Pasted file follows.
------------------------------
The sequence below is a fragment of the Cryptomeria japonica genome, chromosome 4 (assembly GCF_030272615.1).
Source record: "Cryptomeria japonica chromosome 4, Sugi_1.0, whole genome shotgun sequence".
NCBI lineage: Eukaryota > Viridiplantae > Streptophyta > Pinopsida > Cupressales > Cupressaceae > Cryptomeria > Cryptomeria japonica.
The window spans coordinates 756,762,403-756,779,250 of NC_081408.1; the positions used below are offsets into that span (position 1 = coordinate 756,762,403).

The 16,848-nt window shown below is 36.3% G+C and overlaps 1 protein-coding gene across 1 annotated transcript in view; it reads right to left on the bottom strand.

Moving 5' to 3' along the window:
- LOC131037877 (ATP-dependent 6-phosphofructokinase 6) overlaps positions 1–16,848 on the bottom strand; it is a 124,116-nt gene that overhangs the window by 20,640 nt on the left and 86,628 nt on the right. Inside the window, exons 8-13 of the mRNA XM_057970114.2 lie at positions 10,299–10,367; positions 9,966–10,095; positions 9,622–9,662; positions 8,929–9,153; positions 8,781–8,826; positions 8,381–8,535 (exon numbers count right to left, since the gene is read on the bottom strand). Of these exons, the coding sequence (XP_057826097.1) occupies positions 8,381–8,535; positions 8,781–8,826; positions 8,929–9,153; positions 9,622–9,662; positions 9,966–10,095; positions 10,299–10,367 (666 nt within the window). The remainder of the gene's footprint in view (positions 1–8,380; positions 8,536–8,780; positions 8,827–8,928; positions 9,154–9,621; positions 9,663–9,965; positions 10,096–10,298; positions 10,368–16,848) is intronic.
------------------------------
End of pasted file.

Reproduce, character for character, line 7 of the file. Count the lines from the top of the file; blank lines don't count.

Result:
- LOC131037877 (ATP-dependent 6-phosphofructokinase 6) overlaps positions 1–16,848 on the bottom strand; it is a 124,116-nt gene that overhangs the window by 20,640 nt on the left and 86,628 nt on the right. Inside the window, exons 8-13 of the mRNA XM_057970114.2 lie at positions 10,299–10,367; positions 9,966–10,095; positions 9,622–9,662; positions 8,929–9,153; positions 8,781–8,826; positions 8,381–8,535 (exon numbers count right to left, since the gene is read on the bottom strand). Of these exons, the coding sequence (XP_057826097.1) occupies positions 8,381–8,535; positions 8,781–8,826; positions 8,929–9,153; positions 9,622–9,662; positions 9,966–10,095; positions 10,299–10,367 (666 nt within the window). The remainder of the gene's footprint in view (positions 1–8,380; positions 8,536–8,780; positions 8,827–8,928; positions 9,154–9,621; positions 9,663–9,965; positions 10,096–10,298; positions 10,368–16,848) is intronic.